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Album Review: Jeff Rosenstock – NO DREAM

NO DREAM Album Art

Unexpected is a term that’s been getting a lot of use lately. No one’s really sure what to expect of anything anymore. The entire planet is dwindling in what seems like a perpetual state of unknowing, and people are grasping at straws trying to fill the void. In what may be one of the only times you’ll hear ‘unexpected’ used in a positive context this side of 2021, the surprise release of Jeff Rosenstock’s NO DREAM is quite frankly something we deserve and need right now.

If you’re not in the know, Jeff Rosenstock has been at the helm of some of the best pop-punk albums going for over two decades, and it goes without saying that NO DREAM is indistinguishable in that respect. NO DREAM really drives home the crisis we’re all facing on individual levels, and brings together so many elements of his abilities as a collaborator into one concrete medium. Moving on from the crushing political blows that POST- used as a central theme, Jeff opens up more on his past concerns, as well as touching on the optimism of that which will inevitably come.

There are several topics that have been covered on previous albums that are revisited here, but this time round we’re met with new perspectives. Worry. was about that constant nagging at the back of your mind that we all have to deal with in one way or another, and although NO DREAM still deals with that steady anxiety, you can hear the personal growth contained within the lyrics. Jeff may not be over his troubles, but he’s certainly finding ways to deal with them. 

A personal highlight of the album is f a m e – here the band ascends to a roar of defiance with the force of a crowd of fist-pumping adolescence. Jeff’s music has a really unique way of capturing that teenage spirit, embodying that youthful desire to make a change in the world and it’s great to hear it here, after moments on POST- which revealed the distressing nature of mistrust and vulnerability caused by unexpected shifts in the political landscape worldwide.
The two albums share their political nature, with both being released at either ends of a United States presidential election. NO DREAM is unwavering in its criticism of the government (to no surprise) and Jeff is no stranger to challenging the status quo.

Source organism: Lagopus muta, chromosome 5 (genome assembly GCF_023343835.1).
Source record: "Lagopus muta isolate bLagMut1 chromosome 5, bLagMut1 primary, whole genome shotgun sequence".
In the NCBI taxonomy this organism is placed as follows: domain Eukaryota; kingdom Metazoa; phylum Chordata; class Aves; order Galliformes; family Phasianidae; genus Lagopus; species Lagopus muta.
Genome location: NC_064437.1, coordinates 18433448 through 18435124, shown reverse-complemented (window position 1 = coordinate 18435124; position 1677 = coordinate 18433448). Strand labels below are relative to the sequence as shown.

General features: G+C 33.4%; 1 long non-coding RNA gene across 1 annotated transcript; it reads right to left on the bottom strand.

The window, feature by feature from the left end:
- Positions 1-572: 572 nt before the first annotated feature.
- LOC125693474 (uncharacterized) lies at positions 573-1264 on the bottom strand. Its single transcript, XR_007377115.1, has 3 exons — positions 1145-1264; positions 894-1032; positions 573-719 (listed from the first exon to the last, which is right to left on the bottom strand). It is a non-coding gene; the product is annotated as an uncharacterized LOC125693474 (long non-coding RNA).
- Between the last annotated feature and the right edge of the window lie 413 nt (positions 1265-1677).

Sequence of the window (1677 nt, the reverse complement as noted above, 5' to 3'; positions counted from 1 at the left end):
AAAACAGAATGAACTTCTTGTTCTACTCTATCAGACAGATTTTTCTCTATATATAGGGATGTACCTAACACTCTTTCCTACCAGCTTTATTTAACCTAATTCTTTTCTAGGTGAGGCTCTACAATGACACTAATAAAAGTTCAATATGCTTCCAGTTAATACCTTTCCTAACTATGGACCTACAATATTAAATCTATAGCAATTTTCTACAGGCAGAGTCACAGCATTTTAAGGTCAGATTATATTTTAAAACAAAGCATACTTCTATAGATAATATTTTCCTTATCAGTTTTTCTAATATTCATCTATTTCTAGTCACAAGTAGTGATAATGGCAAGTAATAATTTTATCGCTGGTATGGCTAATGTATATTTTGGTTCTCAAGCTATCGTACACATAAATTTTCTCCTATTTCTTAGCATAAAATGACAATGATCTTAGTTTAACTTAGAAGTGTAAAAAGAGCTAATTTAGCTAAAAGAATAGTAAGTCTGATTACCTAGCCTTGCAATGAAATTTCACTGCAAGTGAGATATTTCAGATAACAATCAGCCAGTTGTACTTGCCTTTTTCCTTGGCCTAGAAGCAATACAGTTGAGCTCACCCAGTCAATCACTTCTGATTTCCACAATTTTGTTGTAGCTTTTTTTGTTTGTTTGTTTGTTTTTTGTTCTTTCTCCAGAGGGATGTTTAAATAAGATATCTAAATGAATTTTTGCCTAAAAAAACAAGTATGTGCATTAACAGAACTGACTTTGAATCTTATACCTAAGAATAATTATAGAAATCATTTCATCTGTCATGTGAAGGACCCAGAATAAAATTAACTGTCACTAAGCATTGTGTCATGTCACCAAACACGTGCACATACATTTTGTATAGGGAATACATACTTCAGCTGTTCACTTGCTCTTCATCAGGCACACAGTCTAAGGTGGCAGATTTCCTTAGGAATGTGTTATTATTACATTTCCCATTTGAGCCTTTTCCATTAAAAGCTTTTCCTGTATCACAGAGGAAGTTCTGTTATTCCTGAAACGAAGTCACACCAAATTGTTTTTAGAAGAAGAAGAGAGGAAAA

The title track N O D R E A M is another standout moment, detailing that moment of blissful ignorance, trying to keep your head above water in a world that’s spiralling, before you unravel yourself. The song takes a complete tonal shift with Jeff yelling “it’s not a dream / it’s not a dream” over and over as the guitars and drums dial up to 11 to keep pace. The band have always been fantastic at this sort of dramatic change in tone, manifesting that chaotic state of mind they’ve been demonstrating to us for a number of albums now.

If there’s anything to be critical about, it’s about how many playthroughs it’s going to take to really break the surface of this album. Even four years after the release of Worry. I’m still taking away new things and hearing nuances I wasn’t even aware of years ago. The bright summery tone of this album definitely feels like it’s hiding so many of it’s messages beneath something superficial, and I can’t wait to start really digging under all those layers.

Jeff and his band have once again knocked it out of the proverbial park, delivering what is undoubtedly going to be the best pop-punk album of the year. It’s a great way to kick off a decade of big guitar-driven-angsty-pop-rock anthems and while it seems like Jeff has left third-wave ska behind, though you can still feel the spirit of it woven throughout every track. Whether or not the current crisis has influenced any aspect of the album, it certainly seems to encapsulate the concerns and issues so many of us are dealing with right now. Even the cover art captures that very essence, the tie-dye colours, the familiar but warping landscape of a home. And it just looks real cool (insert sunglasses emoji here).
Releasing an album right now must be a particularly difficult decision; making tracks for an album that likely won’t be played live for potentially an entire year and relying solely on an online audience for what might be potentially your only source of income must seem daunting, especially for indie artists who won’t have the same options as bigger artists to delay or postpone their release. I think it goes without saying that the team behind the album know what they’re doing, having released an album in 2018 without any build up, and I can only see it working for them here too, even amid the current crisis.

No dream could mean any number of things to an individual, and with so much up in the air right now it’s so easy to relate to the desire to have a grasp on something. If you’re restless, worried about your future, or just realising things likely won’t be the same again, you’ve got something in common with Jeff Rosenstock for sure.

NO DREAM was dropped out of the blue without any promotional build up. Like so many Jeff Rosenstock releases, the entire album was made available for free via the donation based record label ‘Quote Unquote Records’, so if you haven’t grabbed a copy yet now’s your chance!


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<strong>Neale Upton</strong>
Neale Upton

If this isnt an article about Evangelion then please send someone to Neales house to make sure everythings alright

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